LOS ANGELES (Reuters) – After putting a coronavirus patient onto a ventilator to help him to breathe, Dr. Zafia Anklesaria noted to herself that her baby never kicked during emergency procedures.
It was not until she was back in her office and had removed most of her protective equipment that he made his presence known.
Anklesaria is seven months pregnant with her first child. The 35-year works as a co-director of the intensive care unit at CommonSpirit’s Dignity Health California Hospital Medical Center, a downtown Los Angeles hospital that mostly serves lower-income Hispanic and African-American populations.
The hospital’s 22-bed COVID-19 intensive care unit has been at or close to capacity since the end of March. Some nurses are pulling 24-hour shifts due to the high volume of patients in critical condition, she said.
“The socio-economic class that we serve, people tend to live in close quarters, they don’t really have the privilege of good social distancing, and they are tending to get more infected as a result,” Anklesaria said.
People living in the highest poverty areas of Los Angeles county are dying of COVID-19 at more than twice the rate of those in the wealthiest areas, according to data from the county’s department for public health.
Anklesaria’s 12-hour shift starts at 7 am. She works four days a week on average in the ICU and another one to two days doing pulmonary consultations with patients.
After getting an update from the night shift she begins her rounds, donning and doffing her personal protective equipment as she enters and exits patients’ rooms. Nurses check on her regularly, making sure she is hydrated, properly protected and takes breaks to eat.
“I don’t think I could do this job pregnant without their help,” Anklesaria said. She has been lucky to have an easy pregnancy and the baby has been “really well behaved.”
“You’ve allowed your mom to do her job very well,” she said to her belly.
She worries, though, that the baby will hear the stress and frustration in her voice as she goes about her day.
“So I do try and reassure him when I get time to myself, I look down and say it’s all good, we’ve got this,” she said.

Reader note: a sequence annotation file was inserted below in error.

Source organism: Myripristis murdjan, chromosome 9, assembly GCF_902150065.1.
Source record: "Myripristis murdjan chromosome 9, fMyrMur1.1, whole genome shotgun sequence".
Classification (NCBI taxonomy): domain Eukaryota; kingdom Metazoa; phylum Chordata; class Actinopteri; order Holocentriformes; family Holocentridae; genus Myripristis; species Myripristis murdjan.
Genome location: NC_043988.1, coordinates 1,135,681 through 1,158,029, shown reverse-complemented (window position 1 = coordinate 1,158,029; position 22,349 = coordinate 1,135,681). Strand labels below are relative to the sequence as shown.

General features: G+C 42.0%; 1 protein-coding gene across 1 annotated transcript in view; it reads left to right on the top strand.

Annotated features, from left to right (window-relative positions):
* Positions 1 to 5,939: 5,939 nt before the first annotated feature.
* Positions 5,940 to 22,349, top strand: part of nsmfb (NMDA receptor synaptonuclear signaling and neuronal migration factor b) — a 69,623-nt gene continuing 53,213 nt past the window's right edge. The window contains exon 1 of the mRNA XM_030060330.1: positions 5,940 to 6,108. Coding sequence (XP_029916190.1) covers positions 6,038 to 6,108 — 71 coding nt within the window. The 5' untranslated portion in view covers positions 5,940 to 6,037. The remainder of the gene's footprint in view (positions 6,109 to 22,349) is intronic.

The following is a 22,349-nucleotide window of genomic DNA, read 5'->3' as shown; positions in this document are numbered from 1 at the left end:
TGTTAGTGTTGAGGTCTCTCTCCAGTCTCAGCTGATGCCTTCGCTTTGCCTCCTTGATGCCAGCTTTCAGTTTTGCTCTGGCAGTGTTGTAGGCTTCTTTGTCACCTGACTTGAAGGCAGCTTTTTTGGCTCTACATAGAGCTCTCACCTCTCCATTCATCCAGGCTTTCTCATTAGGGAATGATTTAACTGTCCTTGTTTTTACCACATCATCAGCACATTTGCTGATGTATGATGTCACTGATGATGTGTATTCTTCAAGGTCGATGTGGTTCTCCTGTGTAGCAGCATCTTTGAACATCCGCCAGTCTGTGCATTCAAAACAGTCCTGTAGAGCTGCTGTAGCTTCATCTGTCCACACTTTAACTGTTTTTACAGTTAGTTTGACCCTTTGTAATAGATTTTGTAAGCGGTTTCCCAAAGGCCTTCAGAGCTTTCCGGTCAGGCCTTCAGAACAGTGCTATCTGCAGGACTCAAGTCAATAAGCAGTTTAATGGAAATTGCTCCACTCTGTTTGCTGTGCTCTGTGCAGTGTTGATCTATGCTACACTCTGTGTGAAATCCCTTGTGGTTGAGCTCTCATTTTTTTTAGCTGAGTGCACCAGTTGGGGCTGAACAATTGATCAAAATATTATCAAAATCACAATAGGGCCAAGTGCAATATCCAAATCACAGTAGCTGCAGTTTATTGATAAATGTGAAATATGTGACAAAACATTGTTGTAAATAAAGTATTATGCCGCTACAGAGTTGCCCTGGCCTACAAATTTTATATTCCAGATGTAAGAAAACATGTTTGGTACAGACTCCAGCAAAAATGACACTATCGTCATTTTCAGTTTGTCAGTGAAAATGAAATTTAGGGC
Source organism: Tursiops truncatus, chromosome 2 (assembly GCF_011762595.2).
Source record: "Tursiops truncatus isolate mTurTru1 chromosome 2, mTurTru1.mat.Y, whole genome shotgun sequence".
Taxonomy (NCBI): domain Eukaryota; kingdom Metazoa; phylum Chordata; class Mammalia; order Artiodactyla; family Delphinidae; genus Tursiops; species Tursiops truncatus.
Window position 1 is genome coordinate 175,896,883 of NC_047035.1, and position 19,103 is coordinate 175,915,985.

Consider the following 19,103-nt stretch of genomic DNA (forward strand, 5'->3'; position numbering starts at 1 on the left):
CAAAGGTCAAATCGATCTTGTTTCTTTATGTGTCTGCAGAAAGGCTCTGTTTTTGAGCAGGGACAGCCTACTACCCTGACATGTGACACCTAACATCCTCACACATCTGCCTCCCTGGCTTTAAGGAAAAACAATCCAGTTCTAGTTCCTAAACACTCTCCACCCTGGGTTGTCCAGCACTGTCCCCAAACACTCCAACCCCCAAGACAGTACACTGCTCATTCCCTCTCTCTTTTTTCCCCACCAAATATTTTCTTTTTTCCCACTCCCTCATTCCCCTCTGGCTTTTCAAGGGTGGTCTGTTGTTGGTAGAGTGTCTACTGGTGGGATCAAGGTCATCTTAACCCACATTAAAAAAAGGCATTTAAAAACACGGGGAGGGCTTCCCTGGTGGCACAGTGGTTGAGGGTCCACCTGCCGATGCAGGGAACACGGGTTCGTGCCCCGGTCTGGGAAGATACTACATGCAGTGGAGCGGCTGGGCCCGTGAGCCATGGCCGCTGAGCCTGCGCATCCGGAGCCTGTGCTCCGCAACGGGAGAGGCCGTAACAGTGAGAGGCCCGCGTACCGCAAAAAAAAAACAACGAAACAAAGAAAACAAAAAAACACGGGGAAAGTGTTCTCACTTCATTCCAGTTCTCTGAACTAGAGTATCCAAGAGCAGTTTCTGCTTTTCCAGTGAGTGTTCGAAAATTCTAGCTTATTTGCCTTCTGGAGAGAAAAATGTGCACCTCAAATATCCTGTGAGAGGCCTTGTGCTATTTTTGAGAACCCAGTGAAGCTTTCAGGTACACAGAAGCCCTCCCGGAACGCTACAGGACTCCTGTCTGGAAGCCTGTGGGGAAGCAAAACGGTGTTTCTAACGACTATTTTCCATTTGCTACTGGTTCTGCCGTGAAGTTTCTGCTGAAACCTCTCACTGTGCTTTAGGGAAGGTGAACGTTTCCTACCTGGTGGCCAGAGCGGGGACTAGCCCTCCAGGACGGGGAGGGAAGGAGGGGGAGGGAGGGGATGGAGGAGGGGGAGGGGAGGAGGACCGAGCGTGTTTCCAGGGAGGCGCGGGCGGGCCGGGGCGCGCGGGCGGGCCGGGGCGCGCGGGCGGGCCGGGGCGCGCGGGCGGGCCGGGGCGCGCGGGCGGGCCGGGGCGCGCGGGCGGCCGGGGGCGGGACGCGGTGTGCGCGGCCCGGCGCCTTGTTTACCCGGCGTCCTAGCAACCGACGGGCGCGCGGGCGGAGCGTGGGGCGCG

Still, there are physical limitations: she is slowly finding it harder to stay on her feet for long periods of time and often comes home with backache.
A WORRIED HUSBAND
One May morning she had good news – one of the hospital’s first COVID-19 patients, an employee who had spent almost four weeks on the ventilator, was ready to have his tracheostomy tube removed.
“Yay, you did it, you are officially liberated!” she told 65-year old Vicente Arredondo as she removed the tube.
When she returned home, exhausted, her husband Aryan Jafari, 30, held back the dog as she dashed to the shower. She initially brought up the possibility of isolating herself from him, but he wouldn’t hear of it.
He worries about her and the baby, but “he is fortunately understanding of me wanting to and needing to work,” she said. “This is a job we sign up for. If we don’t do it, who’s going to do it?”
Jafari is an engineer and best convinced by data, so she has sent him studies suggesting pregnant women and babies are not at a greater risk from the coronavirus. She has promised her family if any evidence to the contrary emerges, she will step away from the ICU.
Anklesaria, who comes from a family of doctors in India, has been in the United States since college. Her parents still live in Kolkata and she worries they won’t be able to come for the birth.
Due to the virus, she has to go to her prenatal visits alone, though her husband has joined her ultrasound appointments via FaceTime.
He gives her written questions for her obstetrician to answer: can she do this, can she do that?
“The answer is always: ‘yes’.”
For photo essay see https://reut.rs/2LT5afr
(Reporting by Kristina Cooke and Lucy Nicholson, editing by Ross Colvin and Diane Craft)